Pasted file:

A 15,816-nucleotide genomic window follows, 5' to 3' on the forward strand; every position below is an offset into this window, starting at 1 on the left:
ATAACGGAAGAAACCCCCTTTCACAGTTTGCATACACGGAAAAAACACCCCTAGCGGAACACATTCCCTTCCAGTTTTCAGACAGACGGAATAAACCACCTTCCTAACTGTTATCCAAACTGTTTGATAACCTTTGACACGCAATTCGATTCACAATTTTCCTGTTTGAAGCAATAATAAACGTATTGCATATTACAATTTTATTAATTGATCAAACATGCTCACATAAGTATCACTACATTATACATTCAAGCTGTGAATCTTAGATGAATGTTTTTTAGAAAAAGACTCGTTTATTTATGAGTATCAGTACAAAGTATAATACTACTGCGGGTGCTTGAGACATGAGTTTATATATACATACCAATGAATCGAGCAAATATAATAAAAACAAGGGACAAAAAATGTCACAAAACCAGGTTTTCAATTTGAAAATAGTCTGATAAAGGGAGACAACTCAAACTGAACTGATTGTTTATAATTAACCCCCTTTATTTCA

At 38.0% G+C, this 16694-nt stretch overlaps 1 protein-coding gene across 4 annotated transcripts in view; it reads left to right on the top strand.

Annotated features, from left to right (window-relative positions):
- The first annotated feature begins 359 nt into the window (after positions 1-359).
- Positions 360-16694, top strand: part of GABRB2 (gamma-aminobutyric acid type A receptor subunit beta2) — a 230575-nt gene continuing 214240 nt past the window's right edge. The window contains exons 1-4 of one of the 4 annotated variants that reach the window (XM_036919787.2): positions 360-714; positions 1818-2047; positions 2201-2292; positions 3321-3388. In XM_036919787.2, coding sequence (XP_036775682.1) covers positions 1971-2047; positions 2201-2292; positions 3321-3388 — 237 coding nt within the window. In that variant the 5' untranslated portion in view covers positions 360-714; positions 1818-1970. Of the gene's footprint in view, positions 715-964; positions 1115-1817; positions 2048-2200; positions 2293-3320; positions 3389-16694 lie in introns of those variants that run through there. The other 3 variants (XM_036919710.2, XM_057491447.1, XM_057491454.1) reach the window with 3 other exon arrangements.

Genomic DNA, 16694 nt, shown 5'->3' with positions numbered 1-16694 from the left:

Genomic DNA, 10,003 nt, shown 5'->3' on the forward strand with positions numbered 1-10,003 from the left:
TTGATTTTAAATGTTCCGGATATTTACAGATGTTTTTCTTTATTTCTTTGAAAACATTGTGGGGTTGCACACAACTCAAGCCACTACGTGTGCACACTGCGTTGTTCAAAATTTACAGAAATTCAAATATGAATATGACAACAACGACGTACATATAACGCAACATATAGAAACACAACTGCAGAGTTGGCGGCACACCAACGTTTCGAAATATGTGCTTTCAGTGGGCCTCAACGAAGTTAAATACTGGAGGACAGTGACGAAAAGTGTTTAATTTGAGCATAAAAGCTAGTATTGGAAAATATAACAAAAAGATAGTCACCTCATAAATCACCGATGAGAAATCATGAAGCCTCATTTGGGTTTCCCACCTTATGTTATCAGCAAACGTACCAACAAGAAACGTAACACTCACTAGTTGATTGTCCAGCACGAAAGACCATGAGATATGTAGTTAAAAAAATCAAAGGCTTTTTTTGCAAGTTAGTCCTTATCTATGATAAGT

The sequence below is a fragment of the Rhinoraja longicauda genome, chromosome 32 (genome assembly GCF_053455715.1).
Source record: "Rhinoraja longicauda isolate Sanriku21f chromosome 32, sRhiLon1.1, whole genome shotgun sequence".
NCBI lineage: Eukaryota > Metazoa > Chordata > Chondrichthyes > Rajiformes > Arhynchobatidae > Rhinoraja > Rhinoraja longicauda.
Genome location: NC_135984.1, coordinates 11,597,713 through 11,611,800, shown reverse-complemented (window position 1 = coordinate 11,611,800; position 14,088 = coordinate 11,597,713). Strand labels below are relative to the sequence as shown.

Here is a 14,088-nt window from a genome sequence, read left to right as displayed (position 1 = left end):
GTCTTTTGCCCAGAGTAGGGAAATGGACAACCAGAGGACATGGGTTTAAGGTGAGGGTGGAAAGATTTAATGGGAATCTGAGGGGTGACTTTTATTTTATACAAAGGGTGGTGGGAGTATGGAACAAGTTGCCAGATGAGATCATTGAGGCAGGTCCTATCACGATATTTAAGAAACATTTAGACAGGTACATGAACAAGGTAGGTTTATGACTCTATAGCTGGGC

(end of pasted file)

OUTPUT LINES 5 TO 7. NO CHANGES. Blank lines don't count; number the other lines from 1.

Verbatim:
- The first annotated feature begins 359 nt into the window (after positions 1-359).
- Positions 360-16694, top strand: part of GABRB2 (gamma-aminobutyric acid type A receptor subunit beta2) — a 230575-nt gene continuing 214240 nt past the window's right edge. The window contains exons 1-4 of one of the 4 annotated variants that reach the window (XM_036919787.2): positions 360-714; positions 1818-2047; positions 2201-2292; positions 3321-3388. In XM_036919787.2, coding sequence (XP_036775682.1) covers positions 1971-2047; positions 2201-2292; positions 3321-3388 — 237 coding nt within the window. In that variant the 5' untranslated portion in view covers positions 360-714; positions 1818-1970. Of the gene's footprint in view, positions 715-964; positions 1115-1817; positions 2048-2200; positions 2293-3320; positions 3389-16694 lie in introns of those variants that run through there. The other 3 variants (XM_036919710.2, XM_057491447.1, XM_057491454.1) reach the window with 3 other exon arrangements.

Genomic DNA, 16694 nt, shown 5'->3' with positions numbered 1-16694 from the left: